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Japanese court dismisses man's claim he left school due to head-shaving 'tradition'

The plaintiff's parents are seen during a news conference in the city of Kumamoto's Chuo Ward after the Kumamoto District Court ruling on May 30, 2022. (Mainichi/Yuki Kurisu)

KUMAMOTO -- A district court here on May 30 dismissed a damages suit against the Kumamoto Prefectural Government, in which a 20-year-old plaintiff claimed he quit high school after he was forced to shave his head for a "school club tradition" and subsequently developed depression.

    The man, who attended Kumamoto Prefectural Seiseiko High School in the city of Kumamoto, had demanded the prefectural government pay him 1 yen (less than 1 cent) in compensation. Presiding Judge Yuichiro Nakatsuji at the Kumamoto District Court rejected the plaintiff's claim, saying that the head-shaving was "nothing more than an autonomous arrangement made among club members" and "cannot be called inappropriate based on social norms." The plaintiff plans to appeal.

    According to the complaint and other sources, after he entered the school in April 2017, the man was summoned to the school rooftop by the cheerleading club along with other new students and forced to sing the school song at the top of his lungs. He also claimed that after he joined the school's soft tennis club, senior members shaved his head saying that it was a "tradition." He said he quit the club in May that year after one month. He then developed depression and stopped attending class before he was finally driven to leave the school entirely in May 2018.

    Judge Nakatsuji maintained that the act of having students sing the school anthem was "legally sound" and acknowledged no illegality over the head-shaving, saying that the plaintiff himself "asked a third-year student to shave his head, which cannot be called forcible." He denied the plaintiff's claim that the school failed to fulfill its responsibility to ensure students' safety, and also judged that the plaintiff stopped going to school not because of the school anthem or head-shaving incidents, but due to his poor performance in mid-term exams.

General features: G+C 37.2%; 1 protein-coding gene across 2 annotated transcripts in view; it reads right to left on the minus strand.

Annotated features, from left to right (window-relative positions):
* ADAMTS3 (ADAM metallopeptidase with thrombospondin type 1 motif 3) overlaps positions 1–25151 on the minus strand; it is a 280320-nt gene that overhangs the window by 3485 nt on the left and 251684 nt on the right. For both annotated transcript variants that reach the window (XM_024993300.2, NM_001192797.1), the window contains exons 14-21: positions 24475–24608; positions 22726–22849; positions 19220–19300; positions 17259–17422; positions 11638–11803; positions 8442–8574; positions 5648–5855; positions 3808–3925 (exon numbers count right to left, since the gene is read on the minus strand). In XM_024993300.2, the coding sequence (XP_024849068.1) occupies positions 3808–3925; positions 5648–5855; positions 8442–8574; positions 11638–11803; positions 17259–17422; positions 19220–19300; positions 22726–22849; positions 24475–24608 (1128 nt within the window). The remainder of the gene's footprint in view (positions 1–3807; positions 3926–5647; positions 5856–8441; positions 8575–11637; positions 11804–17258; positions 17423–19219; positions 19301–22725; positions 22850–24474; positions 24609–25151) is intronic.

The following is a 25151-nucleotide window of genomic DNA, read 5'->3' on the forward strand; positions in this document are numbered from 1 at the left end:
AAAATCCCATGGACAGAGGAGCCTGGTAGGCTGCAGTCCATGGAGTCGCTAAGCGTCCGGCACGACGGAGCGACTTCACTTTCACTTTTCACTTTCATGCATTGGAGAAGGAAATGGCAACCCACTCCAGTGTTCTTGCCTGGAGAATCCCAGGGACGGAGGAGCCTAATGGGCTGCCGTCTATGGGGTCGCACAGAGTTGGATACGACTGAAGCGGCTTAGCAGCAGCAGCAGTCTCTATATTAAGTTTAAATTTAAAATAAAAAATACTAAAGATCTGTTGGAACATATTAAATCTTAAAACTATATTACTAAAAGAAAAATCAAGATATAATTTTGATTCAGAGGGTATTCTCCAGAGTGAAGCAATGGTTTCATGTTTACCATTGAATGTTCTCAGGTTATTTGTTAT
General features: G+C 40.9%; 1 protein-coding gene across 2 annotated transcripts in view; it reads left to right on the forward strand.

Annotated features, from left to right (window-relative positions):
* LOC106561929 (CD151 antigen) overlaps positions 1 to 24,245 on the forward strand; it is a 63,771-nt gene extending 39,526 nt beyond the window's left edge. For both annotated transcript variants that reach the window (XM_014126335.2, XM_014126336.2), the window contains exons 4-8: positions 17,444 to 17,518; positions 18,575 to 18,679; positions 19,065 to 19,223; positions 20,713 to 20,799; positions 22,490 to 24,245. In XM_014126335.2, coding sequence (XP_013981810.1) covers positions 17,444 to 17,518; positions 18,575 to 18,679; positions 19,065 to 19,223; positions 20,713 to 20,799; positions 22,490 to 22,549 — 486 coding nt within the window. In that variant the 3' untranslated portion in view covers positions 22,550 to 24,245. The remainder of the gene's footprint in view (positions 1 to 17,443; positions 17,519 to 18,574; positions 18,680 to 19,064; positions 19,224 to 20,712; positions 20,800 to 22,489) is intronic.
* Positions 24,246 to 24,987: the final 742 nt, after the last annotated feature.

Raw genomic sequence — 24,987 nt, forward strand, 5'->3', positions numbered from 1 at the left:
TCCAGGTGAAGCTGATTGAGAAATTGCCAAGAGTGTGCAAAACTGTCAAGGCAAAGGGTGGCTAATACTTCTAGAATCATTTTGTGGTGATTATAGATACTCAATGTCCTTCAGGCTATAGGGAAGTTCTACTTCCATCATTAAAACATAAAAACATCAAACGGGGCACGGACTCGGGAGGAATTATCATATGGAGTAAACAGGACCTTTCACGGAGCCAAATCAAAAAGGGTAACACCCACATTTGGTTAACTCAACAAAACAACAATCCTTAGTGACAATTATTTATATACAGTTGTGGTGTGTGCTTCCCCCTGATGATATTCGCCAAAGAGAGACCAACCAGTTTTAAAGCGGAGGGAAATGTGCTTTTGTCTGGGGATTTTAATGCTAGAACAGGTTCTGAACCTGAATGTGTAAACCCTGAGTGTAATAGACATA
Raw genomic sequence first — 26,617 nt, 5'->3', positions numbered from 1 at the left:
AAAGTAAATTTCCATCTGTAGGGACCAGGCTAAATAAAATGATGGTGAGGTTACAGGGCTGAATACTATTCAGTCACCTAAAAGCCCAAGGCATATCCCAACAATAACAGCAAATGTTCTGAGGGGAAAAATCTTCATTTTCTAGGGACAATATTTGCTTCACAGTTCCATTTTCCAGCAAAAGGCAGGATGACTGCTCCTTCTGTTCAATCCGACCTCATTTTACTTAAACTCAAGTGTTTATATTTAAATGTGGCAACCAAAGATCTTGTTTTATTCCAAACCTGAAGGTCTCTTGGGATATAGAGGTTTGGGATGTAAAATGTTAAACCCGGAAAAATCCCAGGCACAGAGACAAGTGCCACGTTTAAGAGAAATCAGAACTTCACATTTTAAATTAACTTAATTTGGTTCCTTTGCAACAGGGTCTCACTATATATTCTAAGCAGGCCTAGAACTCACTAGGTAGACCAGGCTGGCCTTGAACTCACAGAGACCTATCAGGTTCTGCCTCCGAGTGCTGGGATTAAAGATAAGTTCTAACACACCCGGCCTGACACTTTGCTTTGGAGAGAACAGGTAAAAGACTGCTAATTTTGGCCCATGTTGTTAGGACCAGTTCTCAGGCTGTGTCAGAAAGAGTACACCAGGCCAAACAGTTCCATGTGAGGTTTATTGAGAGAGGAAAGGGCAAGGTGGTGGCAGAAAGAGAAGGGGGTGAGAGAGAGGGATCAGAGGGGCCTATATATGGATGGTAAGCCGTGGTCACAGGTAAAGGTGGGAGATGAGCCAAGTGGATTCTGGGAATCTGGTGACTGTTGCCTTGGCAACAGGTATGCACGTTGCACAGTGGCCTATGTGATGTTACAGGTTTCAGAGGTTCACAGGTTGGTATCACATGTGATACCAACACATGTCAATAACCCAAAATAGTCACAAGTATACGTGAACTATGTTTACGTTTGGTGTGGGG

The man's attorney told a post-ruling news conference, "It's absurd to say that there was no illegality because a student voluntarily had their head shaved even though he was practically forced." Meanwhile, the prefectural education board's school safety promotion department released a statement saying, "We understand that our claim has been recognized."

    On the ruling, Nagoya University graduate school professor and sociology of education specialist Ryo Uchida told the Mainichi Shimbun, "I'd hoped the court would look at how the student felt (about the incident) rather than looking at the case as a mere formality to see whether there was a violent act. It should've taken into consideration that the school song training and head-shaving were done under peer pressure, in an environment where underclassmen could not resist upperclassmen's demands." Uchida added, "The school should not try to justify these acts using tradition as an excuse, but review them in the context of changes in society and the circumstances that children face."

    (Japanese original by Yuki Kurisu, Kumamoto Bureau)

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